Before he was forced to resign last week for his role in a politically charged case, Nassau Police Commissioner Thomas Dale declined Newsday’s request for an interview. Nassau County Acting Police Commissioner Victor Politi said Tuesday he “will dispense discipline to those who violate the department’s rules and regulations.”

Suffolk Police Commissioner Edward Webber did not respond to messages.

The two departments provided Newsday with figures showing they’ve conducted more than 1,150 internal affairs investigations combined since 2008. Citing the 50-a law, they declined to say how many of the charges were founded and also denied Newsday’s requests for civilian complaints.

This month, New York’s Committee on Open Government, a state body that issues recommendations on how to interpret the public records law, decided to call for the state Legislature to review the 50-a law. Committee executive director Robert Freeman said law enforcement agencies across the state use the provision to hide unflattering information.

“No state provides the kind of shield that exists in New York,” Freeman said. “The reality is that section 50-a has been asserted in situations that were never envisioned when it went into effect.”

Cases of misconduct

Newsday’s investigation found numerous examples of serious misconduct that often did not result in termination.

Brewington, a Hempstead civil rights attorney, has obtained millions of dollars in settlements or judgments for clients alleging misconduct by Long Island police officers. He calls officers like Raymond with a history of problems “repeat performers,” and said they make it easier for him to mount credible cases.

“The fact that someone is a repeat performer does make a difference,” Brewington said.

The shield

Lawmakers passed New York’s Freedom of Information law in 1974, opening government records across the state to the public in the name of transparent democracy.

But just two years later, lawmakers decided the law should not apply to police discipline. Lawmakers wanted to prevent criminal defense attorneys from attacking officers on the witness stand with allegations from their personnel files, documents filed with the bill show.

Records used to evaluate a police officer’s performance were only to be released with a judge’s ruling that they’re relevant to a case. Otherwise, the file is considered confidential — a protection most government employees don’t enjoy.

Law enforcement officials supported the bill, but others warned that it was too broad. The state Civil Service Commission said it was unnecessary, as did the state Division of Budget, which noted that the existing system already gave police departments several opportunities to ask judges to rule disciplinary files irrelevant to the cases before them.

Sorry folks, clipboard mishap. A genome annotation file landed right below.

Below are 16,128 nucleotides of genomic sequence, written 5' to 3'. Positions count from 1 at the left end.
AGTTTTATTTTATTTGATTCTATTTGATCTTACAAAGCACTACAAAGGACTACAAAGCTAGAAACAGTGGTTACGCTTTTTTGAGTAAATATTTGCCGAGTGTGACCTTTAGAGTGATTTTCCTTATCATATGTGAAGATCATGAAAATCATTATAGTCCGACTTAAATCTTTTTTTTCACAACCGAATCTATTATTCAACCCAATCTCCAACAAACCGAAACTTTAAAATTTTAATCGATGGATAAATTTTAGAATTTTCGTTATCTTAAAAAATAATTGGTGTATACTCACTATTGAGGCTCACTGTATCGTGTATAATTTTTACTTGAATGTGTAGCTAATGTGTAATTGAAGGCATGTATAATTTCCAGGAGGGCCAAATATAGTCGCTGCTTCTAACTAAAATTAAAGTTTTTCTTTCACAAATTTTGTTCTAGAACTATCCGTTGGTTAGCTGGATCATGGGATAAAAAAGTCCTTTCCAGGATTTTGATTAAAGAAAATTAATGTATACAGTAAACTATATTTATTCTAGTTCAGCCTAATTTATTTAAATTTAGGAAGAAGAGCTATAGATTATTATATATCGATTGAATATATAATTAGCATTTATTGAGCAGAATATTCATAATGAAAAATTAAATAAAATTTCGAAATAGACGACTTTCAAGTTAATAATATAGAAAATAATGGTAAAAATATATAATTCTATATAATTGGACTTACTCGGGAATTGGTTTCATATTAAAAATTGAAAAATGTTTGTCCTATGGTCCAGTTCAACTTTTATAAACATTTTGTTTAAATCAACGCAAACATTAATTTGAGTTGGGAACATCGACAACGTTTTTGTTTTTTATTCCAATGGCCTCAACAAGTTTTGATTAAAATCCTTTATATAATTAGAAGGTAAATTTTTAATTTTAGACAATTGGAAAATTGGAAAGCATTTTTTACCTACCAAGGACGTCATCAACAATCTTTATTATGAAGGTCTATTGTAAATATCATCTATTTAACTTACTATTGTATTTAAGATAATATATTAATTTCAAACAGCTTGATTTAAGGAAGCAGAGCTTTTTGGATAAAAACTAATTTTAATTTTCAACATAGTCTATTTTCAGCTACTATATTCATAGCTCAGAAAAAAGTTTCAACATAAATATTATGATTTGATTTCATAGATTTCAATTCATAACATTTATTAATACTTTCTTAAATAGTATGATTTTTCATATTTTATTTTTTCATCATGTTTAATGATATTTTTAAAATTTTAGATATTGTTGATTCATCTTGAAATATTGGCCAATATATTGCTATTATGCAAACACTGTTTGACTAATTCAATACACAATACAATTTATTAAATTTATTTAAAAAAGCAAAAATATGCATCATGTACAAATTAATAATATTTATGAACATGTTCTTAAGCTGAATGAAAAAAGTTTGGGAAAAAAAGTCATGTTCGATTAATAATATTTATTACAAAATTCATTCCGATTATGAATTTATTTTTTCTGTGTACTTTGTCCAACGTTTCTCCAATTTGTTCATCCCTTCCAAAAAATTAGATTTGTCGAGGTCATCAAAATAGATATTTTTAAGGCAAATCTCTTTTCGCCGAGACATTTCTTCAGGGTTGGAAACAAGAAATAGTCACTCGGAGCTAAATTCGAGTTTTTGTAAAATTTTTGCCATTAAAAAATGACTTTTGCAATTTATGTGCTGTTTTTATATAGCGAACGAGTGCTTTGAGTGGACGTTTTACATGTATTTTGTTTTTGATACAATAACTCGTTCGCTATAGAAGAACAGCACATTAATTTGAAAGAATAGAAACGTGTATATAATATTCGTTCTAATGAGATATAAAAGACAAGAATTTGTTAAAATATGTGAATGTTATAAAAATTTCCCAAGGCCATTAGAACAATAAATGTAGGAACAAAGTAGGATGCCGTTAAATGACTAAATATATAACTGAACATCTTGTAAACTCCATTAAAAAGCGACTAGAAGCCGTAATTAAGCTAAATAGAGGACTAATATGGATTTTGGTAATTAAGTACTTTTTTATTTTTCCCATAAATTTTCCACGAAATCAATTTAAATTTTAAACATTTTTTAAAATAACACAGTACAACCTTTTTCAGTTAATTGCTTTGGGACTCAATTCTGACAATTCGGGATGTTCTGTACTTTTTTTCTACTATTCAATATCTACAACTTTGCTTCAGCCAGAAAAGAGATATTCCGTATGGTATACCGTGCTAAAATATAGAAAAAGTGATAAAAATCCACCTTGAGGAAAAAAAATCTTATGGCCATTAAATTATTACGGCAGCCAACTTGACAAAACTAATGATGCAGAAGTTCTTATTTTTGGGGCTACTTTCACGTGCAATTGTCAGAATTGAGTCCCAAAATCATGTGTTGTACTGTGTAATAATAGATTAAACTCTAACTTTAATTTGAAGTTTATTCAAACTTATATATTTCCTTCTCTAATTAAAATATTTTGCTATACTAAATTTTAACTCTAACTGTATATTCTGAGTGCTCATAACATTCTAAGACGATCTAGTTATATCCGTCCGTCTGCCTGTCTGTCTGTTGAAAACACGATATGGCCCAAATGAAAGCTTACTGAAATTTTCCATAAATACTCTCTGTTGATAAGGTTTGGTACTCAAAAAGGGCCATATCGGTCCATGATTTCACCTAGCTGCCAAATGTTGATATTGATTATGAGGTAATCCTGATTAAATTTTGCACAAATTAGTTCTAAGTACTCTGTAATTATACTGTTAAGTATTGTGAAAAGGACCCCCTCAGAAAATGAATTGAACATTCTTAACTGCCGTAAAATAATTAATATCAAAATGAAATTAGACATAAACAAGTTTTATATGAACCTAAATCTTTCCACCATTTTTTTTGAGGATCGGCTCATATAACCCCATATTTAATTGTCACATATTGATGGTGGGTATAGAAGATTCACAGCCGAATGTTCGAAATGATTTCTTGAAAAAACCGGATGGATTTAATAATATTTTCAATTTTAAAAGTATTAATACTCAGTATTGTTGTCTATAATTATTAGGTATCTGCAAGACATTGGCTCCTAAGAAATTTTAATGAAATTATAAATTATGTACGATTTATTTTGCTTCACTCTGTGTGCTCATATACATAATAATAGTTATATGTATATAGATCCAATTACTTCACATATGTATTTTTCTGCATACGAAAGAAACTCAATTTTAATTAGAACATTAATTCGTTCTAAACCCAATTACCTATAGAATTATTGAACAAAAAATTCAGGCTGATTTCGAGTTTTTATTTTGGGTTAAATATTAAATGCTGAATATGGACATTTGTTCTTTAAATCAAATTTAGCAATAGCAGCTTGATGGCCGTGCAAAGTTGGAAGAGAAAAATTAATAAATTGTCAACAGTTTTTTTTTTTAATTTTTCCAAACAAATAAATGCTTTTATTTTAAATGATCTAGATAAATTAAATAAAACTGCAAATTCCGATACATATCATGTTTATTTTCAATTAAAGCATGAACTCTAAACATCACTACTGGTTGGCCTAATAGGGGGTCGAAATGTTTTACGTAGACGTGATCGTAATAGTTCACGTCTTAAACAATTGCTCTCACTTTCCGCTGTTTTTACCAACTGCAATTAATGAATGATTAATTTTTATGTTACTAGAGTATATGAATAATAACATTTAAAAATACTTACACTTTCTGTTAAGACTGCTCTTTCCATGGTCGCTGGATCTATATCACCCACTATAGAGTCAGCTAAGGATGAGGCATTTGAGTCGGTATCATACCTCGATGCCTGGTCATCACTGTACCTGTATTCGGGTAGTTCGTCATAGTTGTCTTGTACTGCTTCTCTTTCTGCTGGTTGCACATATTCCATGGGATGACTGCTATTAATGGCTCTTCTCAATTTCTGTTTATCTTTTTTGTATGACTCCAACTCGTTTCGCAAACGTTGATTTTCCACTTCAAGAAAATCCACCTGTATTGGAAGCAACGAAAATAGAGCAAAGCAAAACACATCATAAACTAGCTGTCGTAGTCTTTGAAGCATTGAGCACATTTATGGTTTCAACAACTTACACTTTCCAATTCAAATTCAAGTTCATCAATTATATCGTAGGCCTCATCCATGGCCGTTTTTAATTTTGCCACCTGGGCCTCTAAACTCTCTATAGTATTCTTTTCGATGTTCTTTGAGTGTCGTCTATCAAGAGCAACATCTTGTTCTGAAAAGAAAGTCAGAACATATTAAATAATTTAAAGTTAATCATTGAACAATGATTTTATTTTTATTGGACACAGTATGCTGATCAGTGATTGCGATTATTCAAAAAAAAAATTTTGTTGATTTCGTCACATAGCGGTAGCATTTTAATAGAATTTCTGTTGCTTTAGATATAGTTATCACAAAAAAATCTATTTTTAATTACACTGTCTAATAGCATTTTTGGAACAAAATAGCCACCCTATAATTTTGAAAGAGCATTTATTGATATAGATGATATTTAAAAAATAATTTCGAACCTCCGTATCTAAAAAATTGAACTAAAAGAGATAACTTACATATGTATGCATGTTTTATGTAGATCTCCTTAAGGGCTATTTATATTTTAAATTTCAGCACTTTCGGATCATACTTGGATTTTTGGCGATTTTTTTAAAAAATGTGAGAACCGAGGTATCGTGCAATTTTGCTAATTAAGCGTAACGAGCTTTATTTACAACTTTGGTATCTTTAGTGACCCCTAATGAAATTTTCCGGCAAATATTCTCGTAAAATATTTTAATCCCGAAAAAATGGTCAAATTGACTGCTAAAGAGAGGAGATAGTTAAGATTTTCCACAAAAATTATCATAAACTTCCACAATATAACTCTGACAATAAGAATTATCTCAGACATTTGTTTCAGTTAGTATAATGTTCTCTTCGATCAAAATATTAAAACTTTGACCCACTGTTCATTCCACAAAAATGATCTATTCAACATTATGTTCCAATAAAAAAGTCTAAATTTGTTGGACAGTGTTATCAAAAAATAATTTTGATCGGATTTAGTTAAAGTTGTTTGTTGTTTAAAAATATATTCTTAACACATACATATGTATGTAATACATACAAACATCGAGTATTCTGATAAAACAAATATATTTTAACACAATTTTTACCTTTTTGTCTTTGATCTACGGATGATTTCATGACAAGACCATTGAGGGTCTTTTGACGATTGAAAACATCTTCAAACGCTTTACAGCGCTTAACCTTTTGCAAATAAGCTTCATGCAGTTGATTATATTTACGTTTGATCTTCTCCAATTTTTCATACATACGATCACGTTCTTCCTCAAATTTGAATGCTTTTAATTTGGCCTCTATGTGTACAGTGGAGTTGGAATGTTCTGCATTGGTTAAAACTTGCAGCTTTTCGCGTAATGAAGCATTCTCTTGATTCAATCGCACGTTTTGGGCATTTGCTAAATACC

Joseph Hoey, a former U.S. attorney for the Eastern District who prosecuted police corruption cases, called the proposal at the time “excessive and unwise.”

Today, Long Island’s law enforcement agencies use 50-a to deny requests for information about internal investigations or complaints against cops. Even when attorneys do get a judge’s ruling granting them access to a personnel file, that disclosure typically is made under a confidentiality stipulation.

Suffolk PBA president Noel DiGerolamo said the protections afforded to police by 50-a are necessary because police are compelled to testify when called into Internal Affairs.

“We have created this system whereas police officers are not afforded the rights of every other citizen in the nation,” DiGerolamo said. “They cannot take the Fifth Amendment like every other citizen.”

Nassau PBA president James Carver did not respond to calls for comment.

Newsday filed a lawsuit against the Nassau County Police Department this year seeking police records related to the Jo’Anna Bird murder, arguing that the department applies 50-a more broadly than the law allows. A confidential internal affairs report stemming from Bird’s death at the hands of her estranged ex-boyfriend could name as many as 22 Nassau officers who violated department rules, according to various officials who have seen the report. The county paid Bird’s family $7.7 million to settle a lawsuit alleging that officers had been negligent in enforcing an order of protection against the boyfriend.

Jo’Anna Bird with her children. Nassau County paid her family $7.7 million to settle a lawsuit alleging officers had been negligent in enforcing an order of protection against her boyfriend, who later killed her. (Handout)

Newsday’s lawsuit is pending.

Police misconduct records are open to the public in at least 27 states, according to the Committee on Open Government. In some, such as Florida, members of the public can request internal affairs investigations as soon as they’re concluded.

Freeman said his organization’s call to repeal 50-a has gotten little traction with lawmakers, who are wary of running afoul of New York’s influential police unions.

“The reality is the unions would oppose any change, and the unions are a hell of a lot stronger than the rest of us,” he said.

Political influence

Police unions and related groups have pumped almost $15 million into state, county and town political campaigns outside of New York City, according to a Newsday analysis of state campaign finance records since 1999. Nearly $5.5 million came from Long Island, where dues from six-figure police salaries come from more than 6,000 members.

“We’re not as big as other people,” DiGerolamo said of his union’s donations. “Obviously, there are a lot of other entities that are bigger contributors than the PBA.”